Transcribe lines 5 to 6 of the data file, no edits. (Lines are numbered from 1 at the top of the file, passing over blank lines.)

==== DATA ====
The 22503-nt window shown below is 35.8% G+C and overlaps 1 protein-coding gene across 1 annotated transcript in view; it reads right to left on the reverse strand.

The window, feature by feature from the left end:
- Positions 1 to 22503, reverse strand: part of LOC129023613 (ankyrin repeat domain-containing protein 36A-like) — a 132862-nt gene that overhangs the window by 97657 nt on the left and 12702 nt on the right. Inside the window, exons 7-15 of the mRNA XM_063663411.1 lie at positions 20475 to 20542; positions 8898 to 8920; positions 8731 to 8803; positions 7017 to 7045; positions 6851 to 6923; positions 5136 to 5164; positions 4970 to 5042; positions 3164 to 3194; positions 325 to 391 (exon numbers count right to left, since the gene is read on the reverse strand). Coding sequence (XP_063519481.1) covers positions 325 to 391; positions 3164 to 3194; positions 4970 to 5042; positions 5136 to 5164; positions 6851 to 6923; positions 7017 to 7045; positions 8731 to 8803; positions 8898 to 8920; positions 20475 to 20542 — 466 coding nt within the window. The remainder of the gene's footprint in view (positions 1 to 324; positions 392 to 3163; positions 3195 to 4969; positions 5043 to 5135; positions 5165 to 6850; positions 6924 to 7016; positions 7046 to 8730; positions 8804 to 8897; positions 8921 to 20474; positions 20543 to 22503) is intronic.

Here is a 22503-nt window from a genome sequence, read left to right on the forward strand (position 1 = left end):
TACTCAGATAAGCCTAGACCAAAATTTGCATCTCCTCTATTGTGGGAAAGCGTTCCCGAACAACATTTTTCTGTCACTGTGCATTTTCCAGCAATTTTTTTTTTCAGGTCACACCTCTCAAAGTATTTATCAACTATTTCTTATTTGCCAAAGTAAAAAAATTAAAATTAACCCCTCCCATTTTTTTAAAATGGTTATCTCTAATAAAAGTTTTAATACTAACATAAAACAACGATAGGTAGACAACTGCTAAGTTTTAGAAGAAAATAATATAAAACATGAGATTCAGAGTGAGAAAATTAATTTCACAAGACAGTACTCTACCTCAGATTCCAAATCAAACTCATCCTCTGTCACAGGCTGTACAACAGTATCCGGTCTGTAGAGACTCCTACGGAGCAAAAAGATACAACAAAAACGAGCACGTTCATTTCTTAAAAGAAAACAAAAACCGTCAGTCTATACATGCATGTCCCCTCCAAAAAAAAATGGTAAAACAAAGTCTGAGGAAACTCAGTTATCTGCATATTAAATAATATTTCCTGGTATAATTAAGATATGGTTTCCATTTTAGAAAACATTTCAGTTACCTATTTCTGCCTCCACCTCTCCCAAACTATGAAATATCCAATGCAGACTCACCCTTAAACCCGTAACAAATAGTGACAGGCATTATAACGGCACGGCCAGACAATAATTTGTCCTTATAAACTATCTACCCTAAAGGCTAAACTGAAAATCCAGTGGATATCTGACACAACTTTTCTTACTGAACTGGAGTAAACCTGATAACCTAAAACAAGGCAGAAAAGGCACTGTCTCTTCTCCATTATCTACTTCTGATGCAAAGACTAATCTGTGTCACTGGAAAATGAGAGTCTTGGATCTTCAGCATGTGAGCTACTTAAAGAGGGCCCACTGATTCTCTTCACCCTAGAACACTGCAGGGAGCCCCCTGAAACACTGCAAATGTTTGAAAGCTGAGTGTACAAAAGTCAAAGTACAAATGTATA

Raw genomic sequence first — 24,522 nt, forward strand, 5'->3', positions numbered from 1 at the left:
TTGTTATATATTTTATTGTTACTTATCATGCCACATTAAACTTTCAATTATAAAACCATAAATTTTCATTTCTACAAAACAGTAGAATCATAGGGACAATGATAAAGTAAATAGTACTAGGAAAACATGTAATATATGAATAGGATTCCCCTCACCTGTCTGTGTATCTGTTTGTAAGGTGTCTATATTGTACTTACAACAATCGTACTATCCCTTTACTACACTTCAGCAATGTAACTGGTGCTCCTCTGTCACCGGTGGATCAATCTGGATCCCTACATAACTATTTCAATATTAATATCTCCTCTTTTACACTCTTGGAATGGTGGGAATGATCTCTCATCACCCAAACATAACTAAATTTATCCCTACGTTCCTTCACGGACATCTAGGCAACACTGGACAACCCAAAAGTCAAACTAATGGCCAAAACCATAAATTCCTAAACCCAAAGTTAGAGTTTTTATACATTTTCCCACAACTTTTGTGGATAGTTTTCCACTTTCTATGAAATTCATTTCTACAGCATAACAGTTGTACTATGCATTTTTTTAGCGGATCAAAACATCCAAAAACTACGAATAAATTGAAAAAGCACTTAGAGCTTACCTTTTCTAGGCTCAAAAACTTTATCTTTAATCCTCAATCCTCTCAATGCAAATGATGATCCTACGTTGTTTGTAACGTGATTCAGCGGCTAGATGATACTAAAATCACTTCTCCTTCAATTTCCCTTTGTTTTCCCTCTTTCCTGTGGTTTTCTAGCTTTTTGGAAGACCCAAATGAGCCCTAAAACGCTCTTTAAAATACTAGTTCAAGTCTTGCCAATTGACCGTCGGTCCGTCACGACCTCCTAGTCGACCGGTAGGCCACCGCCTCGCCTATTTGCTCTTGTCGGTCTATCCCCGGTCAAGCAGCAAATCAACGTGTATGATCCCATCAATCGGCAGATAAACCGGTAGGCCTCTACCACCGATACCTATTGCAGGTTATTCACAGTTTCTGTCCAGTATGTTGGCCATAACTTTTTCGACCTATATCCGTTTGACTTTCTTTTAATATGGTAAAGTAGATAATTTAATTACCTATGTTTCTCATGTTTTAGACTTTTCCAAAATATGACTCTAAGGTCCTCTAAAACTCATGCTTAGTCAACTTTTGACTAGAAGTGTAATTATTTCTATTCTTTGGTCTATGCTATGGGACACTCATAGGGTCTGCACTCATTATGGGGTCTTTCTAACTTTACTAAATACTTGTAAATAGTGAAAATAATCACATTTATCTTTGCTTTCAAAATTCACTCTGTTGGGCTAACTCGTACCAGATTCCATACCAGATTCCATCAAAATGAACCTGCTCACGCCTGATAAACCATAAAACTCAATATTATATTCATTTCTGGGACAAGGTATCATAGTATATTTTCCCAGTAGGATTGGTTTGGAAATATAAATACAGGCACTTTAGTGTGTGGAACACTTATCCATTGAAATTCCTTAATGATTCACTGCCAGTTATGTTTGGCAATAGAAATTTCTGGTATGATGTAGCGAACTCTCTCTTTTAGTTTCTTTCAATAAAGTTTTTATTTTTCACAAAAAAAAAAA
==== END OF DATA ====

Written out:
TACTCAGATAAGCCTAGACCAAAATTTGCATCTCCTCTATTGTGGGAAAGCGTTCCCGAACAACATTTTTCTGTCACTGTGCATTTTCCAGCAATTTTTTTTTTCAGGTCACACCTCTCAAAGTATTTATCAACTATTTCTTATTTGCCAAAGTAAAAAAATTAAAATTAACCCCTCCCATTTTTTTAAAATGGTTATCTCTAATAAAAGTTTTAATACTAACATAAAACAACGATAGGTAGACAACTGCTAAGTTTTAGAAGAAAATAATATAAAACATGAGATTCAGAGTGAGAAAATTAATTTCACAAGACAGTACTCTACCTCAGATTCCAAATCAAACTCATCCTCTGTCACAGGCTGTACAACAGTATCCGGTCTGTAGAGACTCCTACGGAGCAAAAAGATACAACAAAAACGAGCACGTTCATTTCTTAAAAGAAAACAAAAACCGTCAGTCTATACATGCATGTCCCCTCCAAAAAAAAATGGTAAAACAAAGTCTGAGGAAACTCAGTTATCTGCATATTAAATAATATTTCCTGGTATAATTAAGATATGGTTTCCATTTTAGAAAACATTTCAGTTACCTATTTCTGCCTCCACCTCTCCCAAACTATGAAATATCCAATGCAGACTCACCCTTAAACCCGTAACAAATAGTGACAGGCATTATAACGGCACGGCCAGACAATAATTTGTCCTTATAAACTATCTACCCTAAAGGCTAAACTGAAAATCCAGTGGATATCTGACACAACTTTTCTTACTGAACTGGAGTAAACCTGATAACCTAAAACAAGGCAGAAAAGGCACTGTCTCTTCTCCATTATCTACTTCTGATGCAAAGACTAATCTGTGTCACTGGAAAATGAGAGTCTTGGATCTTCAGCATGTGAGCTACTTAAAGAGGGCCCACTGATTCTCTTCACCCTAGAACACTGCAGGGAGCCCCCTGAAACACTGCAAATGTTTGAAAGCTGAGTGTACAAAAGTCAAAGTACAAATGTATA

Raw genomic sequence first — 24,522 nt, forward strand, 5'->3', positions numbered from 1 at the left: